‘Nose to Nose’
“Remove a growth and do a minor procedure. Women’s stuff, you know. I’ll give you the gory details later.” She crossed the kitchen to put her arms around him. The two of them fit perfectly together. When she hugged him, her ear lay right on his chest over his heart. He was genuinely scared. He pulled back a little to look at her face.
“Do you have cancer?”
“I don’t know.” The hesitation in her voice alarmed Rick.
“Not a good answer. I need a yes or no.” He felt his gut turn to liquid fear. “Actually, I need a NO.”
“Well. I have a growth on my uterus that needs to come out. The doctor says that it’s probably nothing, but he wants to be sure.”
“Just to be sure that it’s nothing?” Her words were difficult to understand. Ellen was the center of his universe. Without her, he didn’t exist.
“Ma! Ma! Ma!” Brian came running into the kitchen excited about something. “Comerecomerecomere...” He ran back into the living room without a backward glance, confident that she’d follow. She did. Rick never felt second fiddle to Brian, but today he was annoyed that she’d leave him standing there in the middle of the kitchen when he needed to be reassured about her continued presence. He watched, then followed her, waiting for reality to occur to him again. Around the doorway he could see Brian pointing at the television, hopping up and down. “See. See.” He could barely contain his own energy. “On Ice,” he shouted. The Disney characters were skating in a darkened rink, advertising their ice show.
“Wow! That’s cool, Brian. Maybe we could see about getting tickets and going. What do you think?” Ellen knew how to keep her son happy and looking forward into the future. Right now, Rick didn’t trust the future. She glanced happily at Rick. He responded with a tentative smile. “That’s a great idea, Ellen,” he said.
Brian began to jump up and down. “Yea,” Ellen joined hands with him as they bounced around the room,
“Thanks to you too, Daddy.” Brian grabbed Rick around the waist and spun him too. Rick tried to keep his feet steady underneath him, but he couldn’t, and they both went down with a heavy thud. Rick was angry at first, toppled by his son who didn’t know his own strength. Ellen helped them untangle their arms and legs while she laughed. Ellen’s laugh neutralized all Rick’s anger by the time he was standing again. He relied on her to do just that--everytime he needed her to. But what if she wasn’t there? He shook his head. He wouldn’t think of that now. He knew she would go out and get tickets for the ice show, and they would all go, Brian embarrassing Rick by his drooling and gestures. But he would go because this was his family. Happiness for Brian came easily. Rick’s had a price.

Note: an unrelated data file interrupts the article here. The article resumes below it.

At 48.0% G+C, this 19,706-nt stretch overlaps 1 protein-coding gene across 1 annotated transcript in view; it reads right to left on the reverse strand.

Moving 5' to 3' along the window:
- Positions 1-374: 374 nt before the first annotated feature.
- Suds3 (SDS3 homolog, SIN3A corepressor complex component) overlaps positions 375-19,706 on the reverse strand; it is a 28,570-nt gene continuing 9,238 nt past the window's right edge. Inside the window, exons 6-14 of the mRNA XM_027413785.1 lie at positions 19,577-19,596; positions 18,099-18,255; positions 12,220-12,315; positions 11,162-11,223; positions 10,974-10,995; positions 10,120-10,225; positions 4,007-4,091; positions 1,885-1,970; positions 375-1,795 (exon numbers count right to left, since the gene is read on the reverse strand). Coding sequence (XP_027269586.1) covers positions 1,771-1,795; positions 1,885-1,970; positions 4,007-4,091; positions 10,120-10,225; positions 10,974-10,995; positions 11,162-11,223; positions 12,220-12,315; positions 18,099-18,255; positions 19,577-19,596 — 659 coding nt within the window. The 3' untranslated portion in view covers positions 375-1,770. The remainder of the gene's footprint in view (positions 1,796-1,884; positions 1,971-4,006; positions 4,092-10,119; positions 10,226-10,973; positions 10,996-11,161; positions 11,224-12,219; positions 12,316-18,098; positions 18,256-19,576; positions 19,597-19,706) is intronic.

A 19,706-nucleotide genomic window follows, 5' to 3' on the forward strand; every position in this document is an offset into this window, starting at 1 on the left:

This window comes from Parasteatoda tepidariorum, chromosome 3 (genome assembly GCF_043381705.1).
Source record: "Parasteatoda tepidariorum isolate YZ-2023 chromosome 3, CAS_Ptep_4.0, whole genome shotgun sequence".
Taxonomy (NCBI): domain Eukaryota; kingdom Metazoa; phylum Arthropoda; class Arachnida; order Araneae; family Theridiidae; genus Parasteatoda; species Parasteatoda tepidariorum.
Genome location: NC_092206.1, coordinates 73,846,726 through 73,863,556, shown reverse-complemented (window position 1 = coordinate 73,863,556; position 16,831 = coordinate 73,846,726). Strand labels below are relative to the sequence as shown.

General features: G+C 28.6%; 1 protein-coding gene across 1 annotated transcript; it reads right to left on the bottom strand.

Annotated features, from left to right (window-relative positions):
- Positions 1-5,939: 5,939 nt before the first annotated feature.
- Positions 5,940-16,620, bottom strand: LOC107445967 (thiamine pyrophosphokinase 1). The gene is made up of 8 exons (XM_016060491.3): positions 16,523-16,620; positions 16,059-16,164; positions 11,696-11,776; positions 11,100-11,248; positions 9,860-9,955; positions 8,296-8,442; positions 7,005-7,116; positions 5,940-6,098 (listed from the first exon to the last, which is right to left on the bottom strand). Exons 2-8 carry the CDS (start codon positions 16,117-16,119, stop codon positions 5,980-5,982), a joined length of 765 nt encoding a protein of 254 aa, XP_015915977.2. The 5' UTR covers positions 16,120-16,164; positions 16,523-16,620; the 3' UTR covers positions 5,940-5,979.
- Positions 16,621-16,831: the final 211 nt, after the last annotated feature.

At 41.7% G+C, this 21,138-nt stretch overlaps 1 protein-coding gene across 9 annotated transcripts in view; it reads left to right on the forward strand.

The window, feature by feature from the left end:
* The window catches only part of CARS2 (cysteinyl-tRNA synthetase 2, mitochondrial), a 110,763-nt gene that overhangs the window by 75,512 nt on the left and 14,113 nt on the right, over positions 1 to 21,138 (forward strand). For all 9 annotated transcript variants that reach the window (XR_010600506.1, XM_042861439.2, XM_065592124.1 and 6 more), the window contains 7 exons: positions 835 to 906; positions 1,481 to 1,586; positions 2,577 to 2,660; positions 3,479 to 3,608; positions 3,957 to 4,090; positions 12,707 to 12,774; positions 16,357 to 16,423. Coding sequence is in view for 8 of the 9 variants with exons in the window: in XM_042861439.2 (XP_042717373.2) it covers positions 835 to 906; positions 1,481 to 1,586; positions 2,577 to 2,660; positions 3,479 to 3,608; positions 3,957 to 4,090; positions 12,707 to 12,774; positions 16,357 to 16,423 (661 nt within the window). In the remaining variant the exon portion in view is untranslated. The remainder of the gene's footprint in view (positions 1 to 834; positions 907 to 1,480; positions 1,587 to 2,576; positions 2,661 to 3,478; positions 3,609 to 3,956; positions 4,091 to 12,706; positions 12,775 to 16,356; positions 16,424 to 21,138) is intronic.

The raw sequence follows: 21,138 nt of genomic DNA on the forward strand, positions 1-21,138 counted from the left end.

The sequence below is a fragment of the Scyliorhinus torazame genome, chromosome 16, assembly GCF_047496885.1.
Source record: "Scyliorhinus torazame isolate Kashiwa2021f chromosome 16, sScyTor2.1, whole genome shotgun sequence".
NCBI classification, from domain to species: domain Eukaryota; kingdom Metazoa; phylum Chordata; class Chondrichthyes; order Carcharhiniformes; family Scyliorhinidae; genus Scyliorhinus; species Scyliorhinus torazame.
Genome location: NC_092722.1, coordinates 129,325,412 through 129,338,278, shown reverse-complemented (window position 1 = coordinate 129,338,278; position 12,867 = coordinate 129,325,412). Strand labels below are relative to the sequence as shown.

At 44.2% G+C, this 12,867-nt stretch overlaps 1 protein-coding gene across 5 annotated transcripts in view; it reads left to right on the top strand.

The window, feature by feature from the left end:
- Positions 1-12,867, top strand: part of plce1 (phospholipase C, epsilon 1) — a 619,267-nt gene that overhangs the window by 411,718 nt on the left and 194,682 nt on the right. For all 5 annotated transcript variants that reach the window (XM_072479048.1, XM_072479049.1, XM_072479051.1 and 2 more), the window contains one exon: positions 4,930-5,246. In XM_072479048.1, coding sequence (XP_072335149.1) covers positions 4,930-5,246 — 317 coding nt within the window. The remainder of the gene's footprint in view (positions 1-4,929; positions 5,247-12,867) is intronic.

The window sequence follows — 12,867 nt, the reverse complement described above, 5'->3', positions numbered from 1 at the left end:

“Come on,” Ellen said as she pulled Rick back into the kitchen. “Talk to me while I get dinner going. He followed as obediently as Brian..
“I can’t get my head around the fact that you have to go into the hospital,” Rick said.
“Let’s not talk about that right now. Tell me about your walk with Brian.” She ran the water and filled the spaghetti pot.
“Nothing to tell. We stopped into Kelly’s long enough to spill a coke. George McCarthy was there bragging about his kid again. Big baseball star.”
“George? Bragging?” She turned to look straight at Rick. “Doesn’t sound like him.” Right now, Rick was feeling vulnerable and didn’t want to sit and discuss his exaggeration.
“I forgot. George is perfect. I’m a liar.” Rick opened the refrigerator for a beer. Ellen looked at him until he sat back down again.
“Okay. Okay, so he wasn’t bragging. He was trying to be nice. I hate that. You know how I hate that. Brian is a big baby and people feel sorry for him. I wish they’d keep their pity to themselves. Besides, I’m not going in there ever again.” He popped open the can and took a significant swallow. A tiny amount dripped out of the corner of his mouth. He wiped it away with the back of his hand. “Gees. I’m drooling just like Brian.” He put the can down and stared at the yellow and gold label. Ellen crossed the room to lay her hand on his head. He could feel her fingers gently twirling his curls. He remembered how she did that in the early days when he’d lie on the sofa with his head in her lap. They’d make plans and watch old movies. Well, their plans didn’t include this. He turned and hugged her around the waist as he struggled to contain his tears and his terror.